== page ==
“Acknowledging that there are people living in poverty is one fold,” Berkowitz said. “But to make it sound like the programs that are out there are the ones that are keeping people from going forward is absolutely wrong.”
Rep. Ryan has previously shut out low-income Americans from participating in hearings he has held on poverty, despite efforts by advocacy groups to have their voices heard.
“I’d like to see them listen to people like me who have been in those shoes, that have been in that situation, to form an idea of what they need to do,” Soberano said. “Not just sit at the top and formulate a plan, but actually sit down with people like me.”
Berkowitz and other advocates say they do not expect to hear any new talking points during the event, given how the candidates have already addressed poverty and how they’ve targeted federal assistance programs. On Friday, Bush put forward his plan to get rid of Supplemental Nutritional Assistance Program (SNAP) or food stamps, the Temporary Assistance for Needy Families (TANF) cash assistance program, Section 8 rental assistance, and public housing programs, calling them “destructive” and “broken.” Carson has also talked about how he wants to “get rid of dependency” on the safety net.
None of the GOP candidates support raising the minimum wage, instead making the discredited argument that raising wages would hurt the economy. Fiorina and Bush have said that they want to eliminate the federal minimum wage entirely, and Donald Trump has also said he opposes raising wages.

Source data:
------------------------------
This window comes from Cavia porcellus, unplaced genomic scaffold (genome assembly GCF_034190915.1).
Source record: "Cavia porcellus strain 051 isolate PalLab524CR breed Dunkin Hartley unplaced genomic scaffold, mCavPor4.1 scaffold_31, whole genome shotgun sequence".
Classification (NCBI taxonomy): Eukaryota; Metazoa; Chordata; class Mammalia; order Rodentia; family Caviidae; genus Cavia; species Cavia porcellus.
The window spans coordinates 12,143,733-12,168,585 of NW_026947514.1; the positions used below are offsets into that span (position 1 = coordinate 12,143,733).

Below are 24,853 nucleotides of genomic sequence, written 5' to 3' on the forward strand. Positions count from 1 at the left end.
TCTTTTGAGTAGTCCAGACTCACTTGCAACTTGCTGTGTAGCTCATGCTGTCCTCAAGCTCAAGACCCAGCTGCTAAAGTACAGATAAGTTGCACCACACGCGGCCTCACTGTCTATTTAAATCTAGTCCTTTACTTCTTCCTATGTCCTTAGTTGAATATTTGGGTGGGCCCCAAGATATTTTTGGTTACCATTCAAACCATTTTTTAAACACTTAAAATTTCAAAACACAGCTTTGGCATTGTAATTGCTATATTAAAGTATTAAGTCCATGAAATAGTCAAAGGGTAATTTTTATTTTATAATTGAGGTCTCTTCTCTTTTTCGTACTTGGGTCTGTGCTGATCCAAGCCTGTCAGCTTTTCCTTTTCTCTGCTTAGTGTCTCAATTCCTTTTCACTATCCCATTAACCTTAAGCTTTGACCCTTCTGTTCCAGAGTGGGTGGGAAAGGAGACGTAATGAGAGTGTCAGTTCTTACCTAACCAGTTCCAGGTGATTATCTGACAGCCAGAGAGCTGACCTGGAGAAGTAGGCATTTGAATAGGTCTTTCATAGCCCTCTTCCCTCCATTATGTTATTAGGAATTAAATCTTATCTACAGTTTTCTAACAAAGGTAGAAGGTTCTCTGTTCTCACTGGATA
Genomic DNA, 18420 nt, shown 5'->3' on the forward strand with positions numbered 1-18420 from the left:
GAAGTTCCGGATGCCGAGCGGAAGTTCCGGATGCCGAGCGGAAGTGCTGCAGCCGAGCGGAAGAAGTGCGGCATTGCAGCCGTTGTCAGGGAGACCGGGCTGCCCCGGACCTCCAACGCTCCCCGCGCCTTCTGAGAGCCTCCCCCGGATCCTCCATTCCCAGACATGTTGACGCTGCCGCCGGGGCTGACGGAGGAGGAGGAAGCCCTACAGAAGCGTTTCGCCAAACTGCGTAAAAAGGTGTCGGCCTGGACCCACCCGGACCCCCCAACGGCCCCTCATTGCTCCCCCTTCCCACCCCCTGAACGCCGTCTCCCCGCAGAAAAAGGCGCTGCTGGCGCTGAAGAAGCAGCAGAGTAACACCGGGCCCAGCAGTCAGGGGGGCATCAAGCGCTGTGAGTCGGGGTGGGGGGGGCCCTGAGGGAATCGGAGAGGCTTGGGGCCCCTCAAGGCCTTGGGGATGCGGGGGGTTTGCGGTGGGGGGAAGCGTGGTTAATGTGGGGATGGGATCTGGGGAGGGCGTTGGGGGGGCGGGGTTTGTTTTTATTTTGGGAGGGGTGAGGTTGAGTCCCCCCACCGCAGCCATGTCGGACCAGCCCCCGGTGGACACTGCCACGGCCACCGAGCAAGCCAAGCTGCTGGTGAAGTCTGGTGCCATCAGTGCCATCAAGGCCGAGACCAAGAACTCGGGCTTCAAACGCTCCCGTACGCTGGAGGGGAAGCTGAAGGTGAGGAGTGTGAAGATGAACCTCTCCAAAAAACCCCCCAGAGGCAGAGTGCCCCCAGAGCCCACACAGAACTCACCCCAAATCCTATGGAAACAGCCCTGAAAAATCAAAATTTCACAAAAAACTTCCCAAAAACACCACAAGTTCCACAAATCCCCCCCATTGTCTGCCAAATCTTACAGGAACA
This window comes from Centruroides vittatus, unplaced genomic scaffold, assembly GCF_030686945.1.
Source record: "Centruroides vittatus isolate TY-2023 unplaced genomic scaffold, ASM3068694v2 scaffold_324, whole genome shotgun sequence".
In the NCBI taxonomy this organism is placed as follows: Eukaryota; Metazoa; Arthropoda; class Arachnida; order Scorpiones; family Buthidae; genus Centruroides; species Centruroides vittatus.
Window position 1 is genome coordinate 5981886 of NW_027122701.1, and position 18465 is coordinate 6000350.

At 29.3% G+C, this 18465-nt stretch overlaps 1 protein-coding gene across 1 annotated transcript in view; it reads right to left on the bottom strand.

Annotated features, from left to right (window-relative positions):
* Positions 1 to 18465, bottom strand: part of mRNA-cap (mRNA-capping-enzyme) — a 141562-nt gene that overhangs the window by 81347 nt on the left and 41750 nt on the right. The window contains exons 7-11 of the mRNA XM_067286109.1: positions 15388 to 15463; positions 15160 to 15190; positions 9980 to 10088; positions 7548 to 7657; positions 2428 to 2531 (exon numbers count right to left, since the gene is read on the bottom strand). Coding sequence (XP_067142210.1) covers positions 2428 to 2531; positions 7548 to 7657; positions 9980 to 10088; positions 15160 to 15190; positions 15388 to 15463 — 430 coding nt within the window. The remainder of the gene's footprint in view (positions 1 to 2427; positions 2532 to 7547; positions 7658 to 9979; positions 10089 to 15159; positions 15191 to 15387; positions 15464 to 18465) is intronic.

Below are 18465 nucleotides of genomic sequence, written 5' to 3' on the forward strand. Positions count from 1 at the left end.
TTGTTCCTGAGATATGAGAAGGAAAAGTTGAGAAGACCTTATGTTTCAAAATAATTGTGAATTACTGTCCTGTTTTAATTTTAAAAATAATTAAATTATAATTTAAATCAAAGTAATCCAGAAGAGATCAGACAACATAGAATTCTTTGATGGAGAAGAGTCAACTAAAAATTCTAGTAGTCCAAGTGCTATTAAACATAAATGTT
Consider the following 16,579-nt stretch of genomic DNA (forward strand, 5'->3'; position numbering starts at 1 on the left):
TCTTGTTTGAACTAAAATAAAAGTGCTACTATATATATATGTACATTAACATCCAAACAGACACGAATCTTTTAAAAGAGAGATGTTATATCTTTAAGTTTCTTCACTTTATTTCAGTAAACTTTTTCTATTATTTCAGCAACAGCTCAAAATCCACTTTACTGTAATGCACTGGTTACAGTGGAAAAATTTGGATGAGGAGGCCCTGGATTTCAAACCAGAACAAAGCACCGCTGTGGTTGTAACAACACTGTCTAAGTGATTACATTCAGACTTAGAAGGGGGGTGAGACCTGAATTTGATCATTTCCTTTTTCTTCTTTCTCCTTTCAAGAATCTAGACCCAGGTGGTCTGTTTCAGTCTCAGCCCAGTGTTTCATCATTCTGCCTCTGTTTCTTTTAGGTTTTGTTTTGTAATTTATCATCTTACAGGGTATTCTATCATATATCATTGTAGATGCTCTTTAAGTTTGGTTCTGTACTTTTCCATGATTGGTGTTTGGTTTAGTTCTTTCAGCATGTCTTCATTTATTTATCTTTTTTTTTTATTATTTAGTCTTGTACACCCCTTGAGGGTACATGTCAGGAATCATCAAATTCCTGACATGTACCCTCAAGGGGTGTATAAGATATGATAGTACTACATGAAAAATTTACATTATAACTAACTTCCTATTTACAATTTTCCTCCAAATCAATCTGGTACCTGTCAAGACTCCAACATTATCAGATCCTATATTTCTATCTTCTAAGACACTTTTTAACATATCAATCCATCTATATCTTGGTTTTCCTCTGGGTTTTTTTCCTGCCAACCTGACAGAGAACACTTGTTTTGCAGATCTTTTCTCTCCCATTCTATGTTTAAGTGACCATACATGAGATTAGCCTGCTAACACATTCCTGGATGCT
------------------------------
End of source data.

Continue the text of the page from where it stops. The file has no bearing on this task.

“They’re not going to be talking about living wage, let alone increasing the minimum wage,” Berkowitz said. “They won’t be talking about things like paid sick leave or health care in a state like South Carolina where we don’t have Medicaid expansion and we have [more than 100,000] people who fall into the coverage gap who need health care.”
“And I feel pretty confident that talking about subsidized childcare and getting assistance for low-income families is not going to be on the radar,” she continued.
Instead of addressing the programs that benefit low-income families, Berkowitz says she expects to hear the candidates discuss proposals outlined by the conservative lobbying group American Legislative Exchange Council (ALEC). Model legislation proposed by ALEC encourages states to drug test welfare recipients and to turn Medicaid and food stamp programs into block grants.
But turning programs into block grants has only hurt South Carolina. The federal government experimented with this type of funding when it created what is now TANF in 1996, a program that gives states a fixed sum to administer their cash welfare programs and large discretion in designing them. While the number of people receiving benefits has decreased, poverty has only increased in South Carolina.
“To take SNAP and start talking about things like block granting and making it a work program is just not understanding what’s going on with the low-income community,” Berkowitz said. “At least if you want to get rid of these programs, talk about them honestly. Talk about why you’re doing it and don’t make it look like you’re doing something compassionate and helping people out of their misery. Because the only way we help people out of the misery of poverty is to ensure they’ll have living wages or living stipends to allow them to afford the things that they need.”
While some would argue that talking about poverty is a good first step — even if the solutions are wrong — Berkowitz said the event will actually be harmful for the residents of South Carolina who are most in need.
“If anything, what it does is it tries to give credence to some really bad policies, and to me that’s always scary,” she said.